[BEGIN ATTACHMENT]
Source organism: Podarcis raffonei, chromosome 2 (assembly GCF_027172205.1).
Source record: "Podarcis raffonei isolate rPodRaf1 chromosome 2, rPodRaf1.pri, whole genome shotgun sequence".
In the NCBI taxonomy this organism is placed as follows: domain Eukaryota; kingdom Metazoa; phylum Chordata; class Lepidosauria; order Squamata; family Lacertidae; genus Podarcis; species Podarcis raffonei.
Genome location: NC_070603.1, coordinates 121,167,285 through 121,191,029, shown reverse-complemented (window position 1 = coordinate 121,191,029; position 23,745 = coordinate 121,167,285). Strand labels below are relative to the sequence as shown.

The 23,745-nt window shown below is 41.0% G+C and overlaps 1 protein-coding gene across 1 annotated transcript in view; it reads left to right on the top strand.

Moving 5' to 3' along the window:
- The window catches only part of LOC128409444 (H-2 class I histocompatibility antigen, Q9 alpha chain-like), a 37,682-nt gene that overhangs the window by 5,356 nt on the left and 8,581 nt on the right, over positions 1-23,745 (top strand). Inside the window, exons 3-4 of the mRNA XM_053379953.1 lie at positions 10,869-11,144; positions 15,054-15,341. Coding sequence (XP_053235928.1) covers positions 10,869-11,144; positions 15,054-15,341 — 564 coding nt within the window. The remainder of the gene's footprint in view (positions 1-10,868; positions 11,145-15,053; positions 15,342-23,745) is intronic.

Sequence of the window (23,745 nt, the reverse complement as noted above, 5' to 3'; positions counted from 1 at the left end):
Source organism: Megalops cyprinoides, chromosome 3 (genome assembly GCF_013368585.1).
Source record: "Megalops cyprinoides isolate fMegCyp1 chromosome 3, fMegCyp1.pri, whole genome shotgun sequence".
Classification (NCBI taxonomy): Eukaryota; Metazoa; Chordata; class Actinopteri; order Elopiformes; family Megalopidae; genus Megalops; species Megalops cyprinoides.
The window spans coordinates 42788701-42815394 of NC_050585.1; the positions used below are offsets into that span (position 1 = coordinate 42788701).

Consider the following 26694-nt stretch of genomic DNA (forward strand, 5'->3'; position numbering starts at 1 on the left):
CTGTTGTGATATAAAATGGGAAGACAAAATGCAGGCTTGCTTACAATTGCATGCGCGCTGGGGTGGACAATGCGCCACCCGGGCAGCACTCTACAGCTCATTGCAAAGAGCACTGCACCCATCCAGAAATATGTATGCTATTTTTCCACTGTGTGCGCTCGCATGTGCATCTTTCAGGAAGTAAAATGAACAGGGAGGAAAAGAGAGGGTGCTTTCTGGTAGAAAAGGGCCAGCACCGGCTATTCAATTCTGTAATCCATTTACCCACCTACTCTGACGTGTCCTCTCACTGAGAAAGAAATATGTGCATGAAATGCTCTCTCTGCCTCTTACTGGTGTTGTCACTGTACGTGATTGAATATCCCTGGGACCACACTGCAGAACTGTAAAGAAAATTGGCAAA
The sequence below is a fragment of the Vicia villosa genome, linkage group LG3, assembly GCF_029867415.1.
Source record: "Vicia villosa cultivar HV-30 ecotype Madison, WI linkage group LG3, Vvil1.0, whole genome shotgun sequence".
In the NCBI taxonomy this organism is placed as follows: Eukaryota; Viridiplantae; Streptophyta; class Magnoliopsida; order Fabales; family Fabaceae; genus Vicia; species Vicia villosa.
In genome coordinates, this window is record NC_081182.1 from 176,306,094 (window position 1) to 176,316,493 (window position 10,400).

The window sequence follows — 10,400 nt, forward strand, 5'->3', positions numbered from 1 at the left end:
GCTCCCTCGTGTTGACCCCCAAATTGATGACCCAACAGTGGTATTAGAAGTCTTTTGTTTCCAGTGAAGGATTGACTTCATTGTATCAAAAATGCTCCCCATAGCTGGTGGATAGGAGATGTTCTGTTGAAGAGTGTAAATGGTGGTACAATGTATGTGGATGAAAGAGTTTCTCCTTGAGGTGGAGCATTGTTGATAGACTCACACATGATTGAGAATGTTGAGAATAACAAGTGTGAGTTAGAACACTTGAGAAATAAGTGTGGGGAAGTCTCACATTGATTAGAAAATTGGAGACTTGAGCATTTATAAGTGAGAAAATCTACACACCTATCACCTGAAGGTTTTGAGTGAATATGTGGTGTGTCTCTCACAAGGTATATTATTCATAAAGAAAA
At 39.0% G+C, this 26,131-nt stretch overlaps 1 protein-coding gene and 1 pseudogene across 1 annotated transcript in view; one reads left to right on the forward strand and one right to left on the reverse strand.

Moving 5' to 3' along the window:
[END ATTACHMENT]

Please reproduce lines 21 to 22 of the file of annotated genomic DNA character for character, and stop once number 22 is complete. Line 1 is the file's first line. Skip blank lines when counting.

At 39.0% G+C, this 26,131-nt stretch overlaps 1 protein-coding gene and 1 pseudogene across 1 annotated transcript in view; one reads left to right on the forward strand and one right to left on the reverse strand.

Moving 5' to 3' along the window: